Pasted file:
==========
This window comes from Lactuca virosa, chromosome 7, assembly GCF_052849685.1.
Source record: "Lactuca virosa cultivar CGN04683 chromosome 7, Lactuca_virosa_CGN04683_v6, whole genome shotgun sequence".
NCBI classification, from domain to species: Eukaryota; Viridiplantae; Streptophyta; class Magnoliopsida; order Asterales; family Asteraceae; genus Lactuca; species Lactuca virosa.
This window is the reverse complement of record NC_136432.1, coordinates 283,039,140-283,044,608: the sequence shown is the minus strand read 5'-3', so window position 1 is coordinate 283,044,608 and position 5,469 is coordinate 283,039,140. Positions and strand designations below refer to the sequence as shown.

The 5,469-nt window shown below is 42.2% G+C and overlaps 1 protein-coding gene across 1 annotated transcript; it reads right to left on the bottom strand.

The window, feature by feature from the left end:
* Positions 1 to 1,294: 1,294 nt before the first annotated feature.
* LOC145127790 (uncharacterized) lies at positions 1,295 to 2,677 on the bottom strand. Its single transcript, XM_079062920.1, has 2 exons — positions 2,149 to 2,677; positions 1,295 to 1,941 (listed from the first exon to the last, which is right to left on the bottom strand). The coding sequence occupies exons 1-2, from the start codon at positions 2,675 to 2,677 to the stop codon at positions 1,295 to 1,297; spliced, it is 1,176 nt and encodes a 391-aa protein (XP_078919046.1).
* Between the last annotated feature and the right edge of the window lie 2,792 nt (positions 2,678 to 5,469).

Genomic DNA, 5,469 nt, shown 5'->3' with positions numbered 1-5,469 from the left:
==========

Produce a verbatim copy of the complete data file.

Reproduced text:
This window comes from Lactuca virosa, chromosome 7, assembly GCF_052849685.1.
Source record: "Lactuca virosa cultivar CGN04683 chromosome 7, Lactuca_virosa_CGN04683_v6, whole genome shotgun sequence".
NCBI classification, from domain to species: Eukaryota; Viridiplantae; Streptophyta; class Magnoliopsida; order Asterales; family Asteraceae; genus Lactuca; species Lactuca virosa.
This window is the reverse complement of record NC_136432.1, coordinates 283,039,140-283,044,608: the sequence shown is the minus strand read 5'-3', so window position 1 is coordinate 283,044,608 and position 5,469 is coordinate 283,039,140. Positions and strand designations below refer to the sequence as shown.

The 5,469-nt window shown below is 42.2% G+C and overlaps 1 protein-coding gene across 1 annotated transcript; it reads right to left on the bottom strand.

The window, feature by feature from the left end:
* Positions 1 to 1,294: 1,294 nt before the first annotated feature.
* LOC145127790 (uncharacterized) lies at positions 1,295 to 2,677 on the bottom strand. Its single transcript, XM_079062920.1, has 2 exons — positions 2,149 to 2,677; positions 1,295 to 1,941 (listed from the first exon to the last, which is right to left on the bottom strand). The coding sequence occupies exons 1-2, from the start codon at positions 2,675 to 2,677 to the stop codon at positions 1,295 to 1,297; spliced, it is 1,176 nt and encodes a 391-aa protein (XP_078919046.1).
* Between the last annotated feature and the right edge of the window lie 2,792 nt (positions 2,678 to 5,469).

Genomic DNA, 5,469 nt, shown 5'->3' with positions numbered 1-5,469 from the left: